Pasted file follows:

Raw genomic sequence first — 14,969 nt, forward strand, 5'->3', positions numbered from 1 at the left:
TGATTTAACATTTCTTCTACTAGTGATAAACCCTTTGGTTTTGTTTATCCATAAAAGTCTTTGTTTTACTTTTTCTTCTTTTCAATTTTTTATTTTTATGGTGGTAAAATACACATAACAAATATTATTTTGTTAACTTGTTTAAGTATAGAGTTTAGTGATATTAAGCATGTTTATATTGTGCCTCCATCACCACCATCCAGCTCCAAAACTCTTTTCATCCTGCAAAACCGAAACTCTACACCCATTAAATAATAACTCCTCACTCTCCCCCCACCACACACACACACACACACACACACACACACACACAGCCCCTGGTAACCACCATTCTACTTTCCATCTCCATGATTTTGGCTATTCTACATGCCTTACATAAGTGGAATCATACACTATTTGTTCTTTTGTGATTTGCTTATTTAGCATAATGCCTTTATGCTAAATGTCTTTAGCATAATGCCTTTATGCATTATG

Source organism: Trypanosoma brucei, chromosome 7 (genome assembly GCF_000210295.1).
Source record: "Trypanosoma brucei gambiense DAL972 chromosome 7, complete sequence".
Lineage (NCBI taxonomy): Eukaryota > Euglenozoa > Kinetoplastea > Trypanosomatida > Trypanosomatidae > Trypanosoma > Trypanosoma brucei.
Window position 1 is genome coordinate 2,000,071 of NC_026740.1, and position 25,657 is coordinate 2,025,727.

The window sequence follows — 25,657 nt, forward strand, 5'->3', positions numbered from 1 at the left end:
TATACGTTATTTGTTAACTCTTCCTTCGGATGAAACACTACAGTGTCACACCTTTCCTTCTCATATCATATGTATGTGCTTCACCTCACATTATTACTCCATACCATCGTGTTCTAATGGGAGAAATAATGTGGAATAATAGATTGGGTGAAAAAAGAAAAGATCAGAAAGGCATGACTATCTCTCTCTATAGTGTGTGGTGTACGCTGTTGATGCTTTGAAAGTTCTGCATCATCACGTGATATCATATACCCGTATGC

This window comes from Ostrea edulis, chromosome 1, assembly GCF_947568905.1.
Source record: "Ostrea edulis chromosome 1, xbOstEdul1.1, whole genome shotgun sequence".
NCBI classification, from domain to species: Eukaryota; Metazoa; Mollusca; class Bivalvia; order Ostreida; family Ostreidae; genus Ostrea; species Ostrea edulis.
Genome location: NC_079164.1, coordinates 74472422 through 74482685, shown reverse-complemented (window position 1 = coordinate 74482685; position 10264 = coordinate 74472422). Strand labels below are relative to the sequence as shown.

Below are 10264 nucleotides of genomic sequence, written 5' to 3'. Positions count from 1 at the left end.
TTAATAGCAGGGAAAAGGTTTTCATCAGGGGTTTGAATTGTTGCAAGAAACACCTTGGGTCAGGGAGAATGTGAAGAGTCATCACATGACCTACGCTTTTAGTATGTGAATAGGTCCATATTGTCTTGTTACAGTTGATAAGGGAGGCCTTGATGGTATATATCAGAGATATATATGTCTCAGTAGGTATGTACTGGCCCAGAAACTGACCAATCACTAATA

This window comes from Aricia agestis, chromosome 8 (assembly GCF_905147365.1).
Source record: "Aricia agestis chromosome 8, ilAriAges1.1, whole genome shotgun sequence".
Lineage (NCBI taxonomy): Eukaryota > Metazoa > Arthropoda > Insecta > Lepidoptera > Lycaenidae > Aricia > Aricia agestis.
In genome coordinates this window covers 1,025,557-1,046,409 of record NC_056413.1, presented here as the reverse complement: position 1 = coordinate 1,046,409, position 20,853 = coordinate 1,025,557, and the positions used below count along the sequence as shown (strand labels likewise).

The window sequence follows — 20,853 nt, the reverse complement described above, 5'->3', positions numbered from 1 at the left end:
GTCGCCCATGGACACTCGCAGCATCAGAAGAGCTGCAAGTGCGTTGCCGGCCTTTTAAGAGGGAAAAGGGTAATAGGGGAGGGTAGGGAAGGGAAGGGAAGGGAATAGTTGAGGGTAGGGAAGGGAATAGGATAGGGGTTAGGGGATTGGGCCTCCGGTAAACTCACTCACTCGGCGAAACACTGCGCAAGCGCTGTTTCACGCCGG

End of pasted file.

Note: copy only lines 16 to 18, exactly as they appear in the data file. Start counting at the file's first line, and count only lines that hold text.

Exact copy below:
Source record: "Aricia agestis chromosome 8, ilAriAges1.1, whole genome shotgun sequence".
Lineage (NCBI taxonomy): Eukaryota > Metazoa > Arthropoda > Insecta > Lepidoptera > Lycaenidae > Aricia > Aricia agestis.
In genome coordinates this window covers 1,025,557-1,046,409 of record NC_056413.1, presented here as the reverse complement: position 1 = coordinate 1,046,409, position 20,853 = coordinate 1,025,557, and the positions used below count along the sequence as shown (strand labels likewise).